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The 'sliding pivot' - the style revolutionising rugby's attacking strategies

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Roar Guru
1st August, 2023
6
1526 Reads

The ‘sliding quarterback’ is a term based on the tactical style of NFL mastermind Tom Brady, a direct player with evasive abilities, varying the attack and delaying options until the last second to outsmart defenses. Extra touch and ‘slide’ movements around his offensive linesman are trademark to his brilliance.

Similarly, the sliding pivot in rugby has been the application of flyhalf in Leinster, as I’d coin it the Leinster 10.

The sliding pivot has emerged as a pivotal role in rugby, revolutionising the game’s attacking strategies. We examine the historical development of this archetype, highlighting players such as Johnny Sexton who have embraced and perfected this style, making it an integral part of modern rugby.

It veers from the idea of variety as a 10, instead systematically slotting pieces into place, doing just enough to guide the machine into motion.

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The Sexton Loop

One of the key aspects of the sliding pivot’s game is their ability to execute multi-touch short passing plays. There often are two-three touches involving ball handling from a 10 in this sequence, often requiring an elite short passing game, built on efficient handling, square holding lines, and a physical threat in traffic.

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Sexton is iconic in Leinster for this legendary loop, a pullback onto a looping pivot run and a second over-under’s line all done in a tight space of 10m-15m requires precision, sharp decision-making, and an innate sense of timing.

The concept of a sliding outlet is built on the concept that a defensive line is built of sliding walls, and if you target the seams enough, holes open that you can attack through. A sliding 10 has to line himself up with the ‘first edge’, often being the defender on the edge of the pod and the first defender outside, softening the defence for the options outside.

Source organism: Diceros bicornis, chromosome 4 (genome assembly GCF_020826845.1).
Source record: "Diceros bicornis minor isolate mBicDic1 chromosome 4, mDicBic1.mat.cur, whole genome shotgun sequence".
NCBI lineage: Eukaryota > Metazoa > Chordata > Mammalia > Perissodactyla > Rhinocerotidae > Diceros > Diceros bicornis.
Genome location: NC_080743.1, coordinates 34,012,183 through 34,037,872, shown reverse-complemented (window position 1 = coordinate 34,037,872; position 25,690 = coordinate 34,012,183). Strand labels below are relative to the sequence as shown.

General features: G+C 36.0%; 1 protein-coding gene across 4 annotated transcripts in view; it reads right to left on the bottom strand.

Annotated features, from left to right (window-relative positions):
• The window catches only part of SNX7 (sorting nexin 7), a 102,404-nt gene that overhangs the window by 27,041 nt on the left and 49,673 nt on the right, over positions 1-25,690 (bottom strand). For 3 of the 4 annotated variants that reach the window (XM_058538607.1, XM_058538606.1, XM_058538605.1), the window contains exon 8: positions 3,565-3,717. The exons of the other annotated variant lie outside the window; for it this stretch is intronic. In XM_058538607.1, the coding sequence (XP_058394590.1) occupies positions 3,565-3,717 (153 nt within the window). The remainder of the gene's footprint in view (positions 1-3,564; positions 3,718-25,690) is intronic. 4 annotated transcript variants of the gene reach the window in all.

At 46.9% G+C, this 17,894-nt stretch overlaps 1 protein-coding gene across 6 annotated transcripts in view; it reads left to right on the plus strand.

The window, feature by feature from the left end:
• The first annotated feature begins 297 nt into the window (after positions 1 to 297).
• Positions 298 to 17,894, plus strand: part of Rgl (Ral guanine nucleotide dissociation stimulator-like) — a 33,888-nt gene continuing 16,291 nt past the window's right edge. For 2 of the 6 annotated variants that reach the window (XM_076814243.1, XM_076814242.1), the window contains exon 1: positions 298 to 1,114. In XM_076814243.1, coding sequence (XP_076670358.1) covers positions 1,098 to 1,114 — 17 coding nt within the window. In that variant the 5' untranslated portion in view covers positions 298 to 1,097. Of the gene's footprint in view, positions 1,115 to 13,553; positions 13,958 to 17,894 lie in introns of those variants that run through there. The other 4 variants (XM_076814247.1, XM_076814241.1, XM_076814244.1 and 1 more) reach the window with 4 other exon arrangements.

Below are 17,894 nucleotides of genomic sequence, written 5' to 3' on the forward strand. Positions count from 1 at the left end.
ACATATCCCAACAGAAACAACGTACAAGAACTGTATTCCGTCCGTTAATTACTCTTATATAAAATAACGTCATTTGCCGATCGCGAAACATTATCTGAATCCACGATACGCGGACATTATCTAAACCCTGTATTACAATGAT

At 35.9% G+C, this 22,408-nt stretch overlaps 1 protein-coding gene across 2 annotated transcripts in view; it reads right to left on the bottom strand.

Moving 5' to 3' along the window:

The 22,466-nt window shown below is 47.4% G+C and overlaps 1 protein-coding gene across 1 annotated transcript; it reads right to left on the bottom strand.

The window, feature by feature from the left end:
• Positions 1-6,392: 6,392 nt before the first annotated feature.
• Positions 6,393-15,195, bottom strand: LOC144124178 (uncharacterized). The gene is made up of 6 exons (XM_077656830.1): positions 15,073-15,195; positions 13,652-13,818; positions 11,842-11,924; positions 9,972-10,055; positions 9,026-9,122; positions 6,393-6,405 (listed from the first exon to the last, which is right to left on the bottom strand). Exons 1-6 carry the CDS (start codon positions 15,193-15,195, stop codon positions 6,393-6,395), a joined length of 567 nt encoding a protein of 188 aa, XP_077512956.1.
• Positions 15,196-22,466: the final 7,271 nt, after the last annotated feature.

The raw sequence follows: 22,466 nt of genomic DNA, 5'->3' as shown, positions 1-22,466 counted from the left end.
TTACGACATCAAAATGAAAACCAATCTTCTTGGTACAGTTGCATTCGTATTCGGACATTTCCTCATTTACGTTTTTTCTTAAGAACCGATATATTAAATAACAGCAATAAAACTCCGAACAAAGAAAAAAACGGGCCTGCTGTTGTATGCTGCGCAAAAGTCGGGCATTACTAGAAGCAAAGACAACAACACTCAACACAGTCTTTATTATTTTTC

From there, long-range passing is often left to the looped inside winger (Mack Hansen), outside centre (Garry Ringrose), or fullback (Hugo Keenan). This dual playmaker dynamic allows them to maintain width while the 10 can manage the play.

This application is replaceable, as durability and short passing is crucial. Thus Ross Byrne has had little trouble slotting in, compared to a Joey Carbery or Jack Carty. Ross Byrne does not offer you the organisation and control of Sexton, but gives you a stand in to make the key plays – meaning Ireland lose nothing from a set move perspective in Sexton’s absence.

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The sliding pivot’s ability to target the seams and create the extra man with multiple touches is an interesting application of your main revolving outlet, making them an indispensable asset in modern rugby. The Leinster 10 is an excellent translation from NFL to RFU, and demonstrates the importance of archetypes in a sport that delves into specificity and analyses.

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